Big Lots Moves BIG into Grocery
Big Lots

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When was the last time you thought about Big Lots? This American retail giant has built a legacy of offering diverse, affordable products to cost-conscious consumers. And this may be one of its moments in time with so many consumers fed up with inflationary price hikes. Enter grocery.

Due to the nature of end-of-life products, it appears that the speed of Big Lots’ disposition and liquidation is unique. Here’s an example: They recently purchased 300,000 snack units, picked it up from the manufacturer, had it delivered to the stores, added in-store signage, and individually stickered each package within five days, and sold out within two weeks.

Big Lots’ resilience is no accident. From its humble beginnings to its status as a key player in the discount retail sector, Big Lots has consistently adapted to the ever-changing retail landscape. But the world of discounting has changed and in its latest financial report in March of this year, the company reported a net loss of over $480 million and a comparable sales decrease of 13.65 percent from 2022. The company points to “a challenging macroeconomic environment and well-documented weather challenges” as they continue to cut costs to drive its turnaround. Bruce Thorn, President & CEO underscored in the financial report the importance and expanding its ‘extreme bargains’ offerings.

Who better to sit down with than Seth Marks, Big Lots’ Executive Vice President of Extreme Value who runs the food and consumables divisions to hear about the path forward for this 1,392-store chain that serves 48 states in the U.S. This is Mark’s second stint at Big Lots and today one of his goals is to deliver the ‘surprise and delight’ factor to shoppers and bring them back into the stores to make Big Lots more than just a transaction.

A Brief History

Founded in 1967 by Sol Shenk, Big Lots started as Consolidated Stores Corporation. The company initially focused on closeout retailing, which involved buying excess inventory directly from manufacturers and selling it at discounted prices. A key difference, according to Marks, is that Big Lots set up buying relationships directly with the manufacturers disintermediating jobbers, intermediaries and liquidators. In fact, their relationships are so strong, they commit to overruns which allows the manufacturers to reduce their operating costs and offer the chain even better pricing. Sheik created this business model to offer a wide range of products, including food, beverages, toys, furniture, clothing, and housewares, at significantly lower prices than traditional retailers.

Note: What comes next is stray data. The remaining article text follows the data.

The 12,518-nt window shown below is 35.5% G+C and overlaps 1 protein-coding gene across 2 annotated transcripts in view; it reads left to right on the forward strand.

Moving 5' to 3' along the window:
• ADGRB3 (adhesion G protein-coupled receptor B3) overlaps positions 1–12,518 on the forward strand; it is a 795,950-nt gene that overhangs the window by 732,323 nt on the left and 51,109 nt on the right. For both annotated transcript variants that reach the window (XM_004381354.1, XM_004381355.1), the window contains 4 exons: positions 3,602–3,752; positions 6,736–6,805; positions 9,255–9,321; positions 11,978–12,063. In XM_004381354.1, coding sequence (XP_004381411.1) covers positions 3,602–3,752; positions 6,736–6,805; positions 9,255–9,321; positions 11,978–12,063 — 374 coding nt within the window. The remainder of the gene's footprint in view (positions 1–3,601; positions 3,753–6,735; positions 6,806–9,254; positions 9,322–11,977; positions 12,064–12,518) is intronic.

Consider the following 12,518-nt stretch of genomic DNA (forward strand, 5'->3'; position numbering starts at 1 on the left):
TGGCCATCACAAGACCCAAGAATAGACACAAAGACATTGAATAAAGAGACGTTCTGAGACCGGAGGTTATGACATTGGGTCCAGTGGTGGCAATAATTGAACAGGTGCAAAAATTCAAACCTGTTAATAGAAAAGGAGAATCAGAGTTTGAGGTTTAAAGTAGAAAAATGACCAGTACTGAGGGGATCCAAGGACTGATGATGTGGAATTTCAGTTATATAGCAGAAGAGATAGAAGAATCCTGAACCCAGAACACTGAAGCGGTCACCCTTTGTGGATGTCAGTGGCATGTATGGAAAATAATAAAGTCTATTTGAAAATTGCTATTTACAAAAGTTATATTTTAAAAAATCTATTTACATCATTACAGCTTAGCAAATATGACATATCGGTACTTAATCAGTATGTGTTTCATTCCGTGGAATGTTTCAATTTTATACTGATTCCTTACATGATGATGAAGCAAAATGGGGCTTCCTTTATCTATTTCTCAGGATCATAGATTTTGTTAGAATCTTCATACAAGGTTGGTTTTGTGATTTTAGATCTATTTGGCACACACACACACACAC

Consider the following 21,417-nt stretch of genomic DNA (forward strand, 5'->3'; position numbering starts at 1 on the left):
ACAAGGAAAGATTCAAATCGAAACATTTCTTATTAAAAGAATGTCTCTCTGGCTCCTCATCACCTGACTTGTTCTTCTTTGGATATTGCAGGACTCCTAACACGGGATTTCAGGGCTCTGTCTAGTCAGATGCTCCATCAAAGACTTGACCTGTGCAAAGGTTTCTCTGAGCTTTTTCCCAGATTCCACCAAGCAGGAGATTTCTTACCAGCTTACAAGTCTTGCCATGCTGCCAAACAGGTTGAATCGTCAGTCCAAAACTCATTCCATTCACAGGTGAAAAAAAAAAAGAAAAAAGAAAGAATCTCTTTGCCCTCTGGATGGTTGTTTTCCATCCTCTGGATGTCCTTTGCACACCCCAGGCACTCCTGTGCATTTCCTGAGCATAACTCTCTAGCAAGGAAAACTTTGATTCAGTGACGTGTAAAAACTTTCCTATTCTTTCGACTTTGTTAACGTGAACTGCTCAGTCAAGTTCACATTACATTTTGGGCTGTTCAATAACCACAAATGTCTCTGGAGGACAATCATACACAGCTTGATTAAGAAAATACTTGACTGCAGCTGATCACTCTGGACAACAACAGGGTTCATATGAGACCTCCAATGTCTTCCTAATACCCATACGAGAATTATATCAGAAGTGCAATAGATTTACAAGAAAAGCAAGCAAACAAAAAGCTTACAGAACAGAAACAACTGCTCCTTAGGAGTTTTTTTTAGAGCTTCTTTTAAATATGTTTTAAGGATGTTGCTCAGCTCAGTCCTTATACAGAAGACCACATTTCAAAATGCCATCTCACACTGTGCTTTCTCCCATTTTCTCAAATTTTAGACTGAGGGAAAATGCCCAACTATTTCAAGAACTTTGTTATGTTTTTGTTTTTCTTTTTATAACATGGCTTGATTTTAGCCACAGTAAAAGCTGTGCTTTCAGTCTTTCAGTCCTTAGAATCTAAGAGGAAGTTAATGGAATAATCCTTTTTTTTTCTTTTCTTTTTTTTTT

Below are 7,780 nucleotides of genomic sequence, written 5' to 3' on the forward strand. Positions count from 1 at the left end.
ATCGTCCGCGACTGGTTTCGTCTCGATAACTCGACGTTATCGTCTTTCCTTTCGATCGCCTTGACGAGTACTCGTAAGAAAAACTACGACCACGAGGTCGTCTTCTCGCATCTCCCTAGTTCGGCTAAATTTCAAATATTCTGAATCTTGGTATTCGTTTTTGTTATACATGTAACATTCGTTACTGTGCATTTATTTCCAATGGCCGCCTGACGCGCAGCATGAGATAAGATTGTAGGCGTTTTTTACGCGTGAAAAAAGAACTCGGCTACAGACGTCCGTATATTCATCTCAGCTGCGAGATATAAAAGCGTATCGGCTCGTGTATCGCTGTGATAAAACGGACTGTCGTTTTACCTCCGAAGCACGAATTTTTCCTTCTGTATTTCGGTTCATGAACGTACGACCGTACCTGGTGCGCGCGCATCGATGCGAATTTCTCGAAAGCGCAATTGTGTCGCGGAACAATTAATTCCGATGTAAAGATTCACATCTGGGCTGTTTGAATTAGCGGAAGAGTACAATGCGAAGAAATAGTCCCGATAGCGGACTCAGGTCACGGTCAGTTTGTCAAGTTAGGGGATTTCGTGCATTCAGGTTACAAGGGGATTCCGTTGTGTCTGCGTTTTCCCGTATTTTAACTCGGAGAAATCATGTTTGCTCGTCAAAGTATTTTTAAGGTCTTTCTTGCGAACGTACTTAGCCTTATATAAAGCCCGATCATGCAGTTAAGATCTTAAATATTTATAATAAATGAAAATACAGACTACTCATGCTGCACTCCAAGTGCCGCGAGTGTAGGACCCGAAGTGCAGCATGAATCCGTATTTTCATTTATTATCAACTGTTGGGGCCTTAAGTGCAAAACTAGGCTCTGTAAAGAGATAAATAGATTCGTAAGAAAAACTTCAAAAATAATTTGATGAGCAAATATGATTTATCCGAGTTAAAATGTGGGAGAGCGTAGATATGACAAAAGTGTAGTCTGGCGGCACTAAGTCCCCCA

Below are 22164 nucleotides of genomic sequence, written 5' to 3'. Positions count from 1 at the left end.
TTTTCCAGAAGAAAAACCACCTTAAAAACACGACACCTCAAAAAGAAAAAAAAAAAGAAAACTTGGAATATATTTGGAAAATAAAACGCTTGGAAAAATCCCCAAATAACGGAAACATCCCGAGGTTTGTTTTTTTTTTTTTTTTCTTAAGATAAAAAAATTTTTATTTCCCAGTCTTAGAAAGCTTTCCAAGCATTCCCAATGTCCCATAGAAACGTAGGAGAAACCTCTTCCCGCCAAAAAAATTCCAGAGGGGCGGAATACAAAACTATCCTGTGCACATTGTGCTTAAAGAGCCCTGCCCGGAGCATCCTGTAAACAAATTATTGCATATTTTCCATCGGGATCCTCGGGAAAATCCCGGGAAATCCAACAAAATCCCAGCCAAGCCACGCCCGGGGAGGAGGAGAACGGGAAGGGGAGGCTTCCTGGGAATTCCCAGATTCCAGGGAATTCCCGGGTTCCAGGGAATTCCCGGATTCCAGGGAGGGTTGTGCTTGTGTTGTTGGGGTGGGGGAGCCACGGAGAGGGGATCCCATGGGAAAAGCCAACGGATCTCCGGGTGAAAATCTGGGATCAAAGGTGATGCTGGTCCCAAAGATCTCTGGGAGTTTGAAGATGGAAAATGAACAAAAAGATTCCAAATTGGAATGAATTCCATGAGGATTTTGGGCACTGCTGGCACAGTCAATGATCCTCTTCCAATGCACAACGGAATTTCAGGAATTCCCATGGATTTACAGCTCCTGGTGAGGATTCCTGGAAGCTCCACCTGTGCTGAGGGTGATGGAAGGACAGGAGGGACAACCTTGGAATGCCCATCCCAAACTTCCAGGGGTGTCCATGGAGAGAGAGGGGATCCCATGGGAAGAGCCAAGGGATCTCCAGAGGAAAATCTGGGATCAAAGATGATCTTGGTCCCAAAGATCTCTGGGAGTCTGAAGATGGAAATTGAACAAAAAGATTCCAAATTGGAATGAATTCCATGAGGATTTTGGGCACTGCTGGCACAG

In 1982, the company opened its first Big Lots store in Columbus, Ohio, where it is still headquartered today with over $4.7 billion in annual sales. The 1980s and 1990s were periods of rapid expansion for Big Lots, as the company acquired several other retail chains, including MacFrugals and Pic ‘N’ Save. By the early 2000s, Consolidated Stores Corporation had rebranded itself as Big Lots, Inc. This move aimed to unify its various store names under a single, recognizable brand. Big Lots has a strong tradition of community engagement and philanthropy through its Big Lots Foundation and partnering with Nationwide Children’s Hospital, Feeding America, National Veterans Memorial and Museum, American Heart Association as well as other charitable initiatives, including education, health, and disaster relief.

Changing Retail Dynamics

Marks is the right man for the job to turn around Big Lots’ current losses. His entire 30-year career has been in the extreme value off-price space. In fact, his grandfather and father were in the closeout wholesale business. His enthusiasm for the business is infectious. He says that “the one thing that always wins is the best price on the street, and you can’t refute that!” He proudly refers to Big Lots as the New York Yankees of off-price.

Big Lots’ ability to adapt to changing retail dynamics helped it navigate previously through economic downturns, shifts in consumer behavior, and the rise of ecommerce. But today the retail landscape and consumers are different. According to the Federal Reserve, U.S. total household debt rose to $17.5 trillion in the fourth quarter of 2023 and credit card debt hit a record high of $1.13 trillion this past February. Credit card delinquencies are also on the rise. The New York Federal Reserve reports that as of Q1 2024, 8.9 percent of Americans are behind on their credit card payments. Consumer confidence is more fragile.

All retailers and brands are now faced with a new challenge – the “no-buy movement.” According to the Associated Press, more people are making pledges to stop buying non-essential items for a full year to adjust for overspending or climate concerns. The movement is growing through social media including TikTok where its “No Buy Year Rules” has over 31.7 million views with over 26 million posts. Reddit’s r/nobuy page, with 52,000 members, offers weekly no-buy check-in and accountability discussion boards to help motivate the group.